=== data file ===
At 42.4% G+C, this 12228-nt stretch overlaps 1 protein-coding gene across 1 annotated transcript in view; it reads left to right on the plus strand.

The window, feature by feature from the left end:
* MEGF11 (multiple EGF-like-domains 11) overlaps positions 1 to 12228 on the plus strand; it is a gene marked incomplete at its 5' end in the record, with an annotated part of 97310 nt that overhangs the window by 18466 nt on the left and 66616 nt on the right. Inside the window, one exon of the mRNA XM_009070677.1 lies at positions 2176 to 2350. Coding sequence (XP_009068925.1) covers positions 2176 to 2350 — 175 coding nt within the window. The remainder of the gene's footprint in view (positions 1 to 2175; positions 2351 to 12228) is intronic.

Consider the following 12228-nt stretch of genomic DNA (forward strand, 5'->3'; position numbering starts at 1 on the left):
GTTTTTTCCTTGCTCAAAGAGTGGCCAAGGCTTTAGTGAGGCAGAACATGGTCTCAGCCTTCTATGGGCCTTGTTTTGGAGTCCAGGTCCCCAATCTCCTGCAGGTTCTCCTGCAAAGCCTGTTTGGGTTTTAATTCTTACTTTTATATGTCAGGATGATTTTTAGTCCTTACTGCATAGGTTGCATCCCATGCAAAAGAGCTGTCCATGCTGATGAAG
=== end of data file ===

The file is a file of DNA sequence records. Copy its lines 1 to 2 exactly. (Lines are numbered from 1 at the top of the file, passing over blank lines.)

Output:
At 42.4% G+C, this 12228-nt stretch overlaps 1 protein-coding gene across 1 annotated transcript in view; it reads left to right on the plus strand.

The window, feature by feature from the left end: